Based on paleoclimate records and climate models, researchers have identified the most feasible time periods for early human migrations along the coastal route between Beringia and North America during the end of the last ice age.
How sea ice, ocean currents, and climate change may have affected early human migration to North America
In a new report published this week, researchers assess the most environmentally viable time periods for coastal migration of early people dispersing from Beringia into North America by evaluating changing ocean climate conditions in the Northeast Pacific between ~30,000 – 10,000 years ago. By combining insights from paleoclimate records and climate models with existing literature on genomics and archaeological data, this research helps to home in on the possible time periods in which early human migration may have occurred. While it does not provide evidence of such a migration, it may serve to help archaeologists refine their search for earlier coastal occupation along ancient shorelines that date to the time periods identified.
Growing evidence for a human presence in the Americas prior to 15,000 years ago—when ice sheets blocked the continental interior—imply a Pacific Coast route was more likely for dispersals from Beringia into North America between ~26,000 and 14,000 years ago. Paleo sea-ice reconstructions indicate that winter sea ice was present along the Alaskan coast during the glacial period and was still present 15,000 years ago, subsiding more recently. Given the archaeological evidence for human presence in North America prior to 15,000 years ago, and this new paleo sea-ice and climate reconstruction, the researchers hypothesize a “sea-ice highway” may have helped to facilitate movement along the coast, rather than hinder it.
Researchers from the U.S. Geological Survey, Woods Hole Oceanographic Institution, Oregon State University, and University of Oregon used paleoclimate records and climate models to identify the most environmentally favorable time windows. “We compiled as much paleoclimate data as possible, which included new and previously published records of sea ice, sea surface temperature, salinity, and ice-rafted debris, to figure out what the oceanic conditions could have been like along the Alaskan coast,” said lead author Summer Praetorius, a USGS research scientist. “We wanted to see whether regional climate change affected the viability of the coastal route at different times. For example, understanding where and when sea ice formed in the Gulf of Alaska has implications for how people could move along the coastline—whether by foot or boats.”
They also used climate models to see how different climate states—such as glacial conditions with strong winds and lower sea levels—would have affected the strength of ocean currents. Ocean currents in the Gulf of Alaska flow against the direction of presumed migration from Beringia, so stronger currents could have made boat travel more difficult. It had been previously hypothesized that ocean currents would have been weaker during the last glacial period due to lower sea levels, and therefore made boat travel along this route easier during peak glacial conditions, around 20,000 years ago. However, the new modeling work presented in this paper shows the opposite effect, with currents getting stronger during the glacial period due to stronger winds.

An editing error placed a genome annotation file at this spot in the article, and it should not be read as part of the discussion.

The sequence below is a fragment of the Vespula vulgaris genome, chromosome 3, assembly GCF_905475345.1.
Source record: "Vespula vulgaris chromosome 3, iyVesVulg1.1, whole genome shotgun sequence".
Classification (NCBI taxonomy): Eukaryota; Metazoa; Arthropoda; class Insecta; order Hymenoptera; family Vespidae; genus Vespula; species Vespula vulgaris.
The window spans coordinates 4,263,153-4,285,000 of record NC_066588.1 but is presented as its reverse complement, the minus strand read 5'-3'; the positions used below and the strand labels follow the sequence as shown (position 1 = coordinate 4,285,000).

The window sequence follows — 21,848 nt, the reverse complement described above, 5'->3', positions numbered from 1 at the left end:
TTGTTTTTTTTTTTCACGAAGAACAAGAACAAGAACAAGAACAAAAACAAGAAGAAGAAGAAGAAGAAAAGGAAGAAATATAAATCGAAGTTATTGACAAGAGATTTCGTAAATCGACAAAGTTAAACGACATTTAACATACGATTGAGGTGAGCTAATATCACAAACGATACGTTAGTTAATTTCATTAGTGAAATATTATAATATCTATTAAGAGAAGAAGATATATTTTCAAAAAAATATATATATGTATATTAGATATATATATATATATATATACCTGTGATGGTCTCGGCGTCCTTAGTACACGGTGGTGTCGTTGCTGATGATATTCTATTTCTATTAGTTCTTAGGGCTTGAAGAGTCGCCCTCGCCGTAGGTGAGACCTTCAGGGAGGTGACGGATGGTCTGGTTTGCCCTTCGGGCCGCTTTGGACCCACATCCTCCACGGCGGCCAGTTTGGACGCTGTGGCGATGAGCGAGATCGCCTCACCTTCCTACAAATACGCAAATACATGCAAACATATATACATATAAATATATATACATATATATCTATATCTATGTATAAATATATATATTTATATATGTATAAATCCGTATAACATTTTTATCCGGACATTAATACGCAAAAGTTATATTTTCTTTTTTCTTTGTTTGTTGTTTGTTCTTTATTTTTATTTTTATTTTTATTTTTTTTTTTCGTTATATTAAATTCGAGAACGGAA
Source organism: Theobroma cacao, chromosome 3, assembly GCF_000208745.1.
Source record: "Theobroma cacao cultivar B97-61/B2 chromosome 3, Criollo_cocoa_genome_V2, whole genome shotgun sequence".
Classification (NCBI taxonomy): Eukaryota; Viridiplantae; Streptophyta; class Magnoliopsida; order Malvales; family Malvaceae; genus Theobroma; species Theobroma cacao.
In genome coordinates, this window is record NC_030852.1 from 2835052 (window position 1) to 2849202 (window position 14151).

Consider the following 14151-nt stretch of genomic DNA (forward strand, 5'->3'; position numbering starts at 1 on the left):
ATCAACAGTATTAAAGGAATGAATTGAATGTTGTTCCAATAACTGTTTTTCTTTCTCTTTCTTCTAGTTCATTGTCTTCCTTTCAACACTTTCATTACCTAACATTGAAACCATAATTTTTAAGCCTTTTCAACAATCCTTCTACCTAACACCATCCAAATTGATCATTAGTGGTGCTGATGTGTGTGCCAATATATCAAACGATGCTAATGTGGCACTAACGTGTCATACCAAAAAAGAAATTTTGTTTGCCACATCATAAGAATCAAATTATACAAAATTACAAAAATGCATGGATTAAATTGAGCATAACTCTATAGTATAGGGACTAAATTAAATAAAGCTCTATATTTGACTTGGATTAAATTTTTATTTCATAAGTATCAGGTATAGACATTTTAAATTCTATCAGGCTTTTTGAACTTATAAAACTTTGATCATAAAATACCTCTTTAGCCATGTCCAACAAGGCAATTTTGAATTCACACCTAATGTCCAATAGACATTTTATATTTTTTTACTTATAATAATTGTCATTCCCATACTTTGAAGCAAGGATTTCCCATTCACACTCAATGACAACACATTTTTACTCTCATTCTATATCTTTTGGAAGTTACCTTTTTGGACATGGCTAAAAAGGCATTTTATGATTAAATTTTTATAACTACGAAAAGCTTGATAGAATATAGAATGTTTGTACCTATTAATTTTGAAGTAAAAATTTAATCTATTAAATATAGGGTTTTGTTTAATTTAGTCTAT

“The fact that ocean currents strengthen along the coast of Alaska in our model at a time when humans are trying to migrate south raises some really interesting questions about how difficult boat travel would have been. Was the combination of faster flowing currents in an ocean full of sea ice and icebergs a formidable barrier that prevented migration until conditions became more benign?” said Alan Condron, a Woods Hole Oceanographic Institution scientist who led the high-resolution modeling work.
The combination of paleoclimate records and modeling work also identified certain times that would have been especially difficult for a coastal journey and may have effectively blocked passage altogether. These were times when glaciers along the Alaskan coast reached all the way to the ocean, which would have made passage and habitability extremely difficult, as there was little land area available. These periods were marked by extensive amounts of icebergs, and the modeling work showed that the addition of freshwater into the ocean would have also increased the strength of the ocean currents. Navigating crevassed glaciers, strong currents, and especially frigid climate conditions during these periods seem to make them the harshest periods for a coastal transit, the authors conclude.
“Sediment cores we recovered from the northeast Pacific are showing amazing things about the history of ice in the region,” said co-author Alan Mix, an oceanographer and paleoclimatologist at Oregon State University. “We are finding that the ice moved back and forth quite a bit, so land areas opened up along the coast at various times during the ice age, and we wondered if those offered windows of opportunity for people to move south along the coast even though the ice age climate was still pretty cold.”
The article “Ice and ocean constraints on early human migrations into North America along the Pacific coast” was published today in the Proceedings of the National Academy of Sciences.
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